The Nashville Scene article, from its “Pith in the Wind” section, is comprised of five paragraphs, but the third and fifth of those are two words and three words respectively. The author’s intent is to defend capital expenditures on light rail. They cite a five-paragraph excerpt from a different article that was discussing semi-autonomous vehicles, which are not germane to the subject at hand. Please don’t cite such sources anymore.
    @ Robert Rudford: There are many ways that the interface might work for the pickup/drop-off part of bus routing. It could be app-based (like Uber or Lyft) or each bus stop could have basically just a button connected to a microcontroller with an antenna on it. If a particular stop is host to multiple routes then there can be multiple buttons, with POS functionality to make sure that mischievous riders couldn’t just hit all the buttons without also first paying for all the rides. This pretty low-level PLC programming, by the way. An Internet-of-Things (IoT) enthusiast could probably figure it out pretty easily just on their own.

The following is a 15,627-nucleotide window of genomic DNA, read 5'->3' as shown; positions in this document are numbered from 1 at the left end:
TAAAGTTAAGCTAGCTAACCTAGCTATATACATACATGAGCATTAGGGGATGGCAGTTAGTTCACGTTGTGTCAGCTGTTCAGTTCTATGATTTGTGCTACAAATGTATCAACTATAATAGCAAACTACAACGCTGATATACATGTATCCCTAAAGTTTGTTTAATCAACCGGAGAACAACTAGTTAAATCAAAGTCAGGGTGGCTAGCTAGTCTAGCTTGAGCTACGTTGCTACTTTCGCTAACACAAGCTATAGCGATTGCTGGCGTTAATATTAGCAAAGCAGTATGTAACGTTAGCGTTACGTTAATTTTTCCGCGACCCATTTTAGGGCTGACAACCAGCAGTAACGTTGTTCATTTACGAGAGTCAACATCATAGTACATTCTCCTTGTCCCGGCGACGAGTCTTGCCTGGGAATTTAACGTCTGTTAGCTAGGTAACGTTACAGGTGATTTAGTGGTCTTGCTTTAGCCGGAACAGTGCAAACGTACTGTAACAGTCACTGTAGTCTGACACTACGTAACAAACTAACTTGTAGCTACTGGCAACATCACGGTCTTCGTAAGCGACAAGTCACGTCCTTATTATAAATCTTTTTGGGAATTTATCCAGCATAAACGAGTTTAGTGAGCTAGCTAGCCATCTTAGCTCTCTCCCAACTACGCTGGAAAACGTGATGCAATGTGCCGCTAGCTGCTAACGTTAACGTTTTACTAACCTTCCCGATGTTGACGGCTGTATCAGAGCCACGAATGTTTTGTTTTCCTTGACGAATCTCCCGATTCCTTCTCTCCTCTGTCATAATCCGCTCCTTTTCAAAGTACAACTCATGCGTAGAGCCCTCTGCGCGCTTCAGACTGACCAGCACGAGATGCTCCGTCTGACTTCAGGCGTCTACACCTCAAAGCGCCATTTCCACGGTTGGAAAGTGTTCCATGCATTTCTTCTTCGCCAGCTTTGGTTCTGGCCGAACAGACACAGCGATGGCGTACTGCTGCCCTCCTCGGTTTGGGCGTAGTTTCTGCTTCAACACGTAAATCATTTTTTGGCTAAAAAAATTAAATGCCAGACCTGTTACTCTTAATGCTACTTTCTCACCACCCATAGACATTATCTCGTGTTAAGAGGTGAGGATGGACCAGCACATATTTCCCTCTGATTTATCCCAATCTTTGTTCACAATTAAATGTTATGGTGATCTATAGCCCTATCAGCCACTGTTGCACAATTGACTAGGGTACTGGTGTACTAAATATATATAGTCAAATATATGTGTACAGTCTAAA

• @niche, “the evidence thus far with self-driven vehicles seems to indicate a better track-record than human-driven vehicles”. your “belief to infer” is laughable. give me your evidence or take your wishful pseudo-intellectualism elsewhere.

  • “having sensed danger” i.e. its algorithm was only able to sense an object and not a situation which is to my point, that a driver would have anticipated the situation and continued to respond (honk, reverse, etc.) . And were you able to assemble a committee to determine how to address “citation” on a blog? (which the i included the article link and did not “cite” the article) when the prompt to its inclusion is that it makes a few nice points. your inability to think past your inevitable punch line of “don’t do that anymore” is really telling of your character.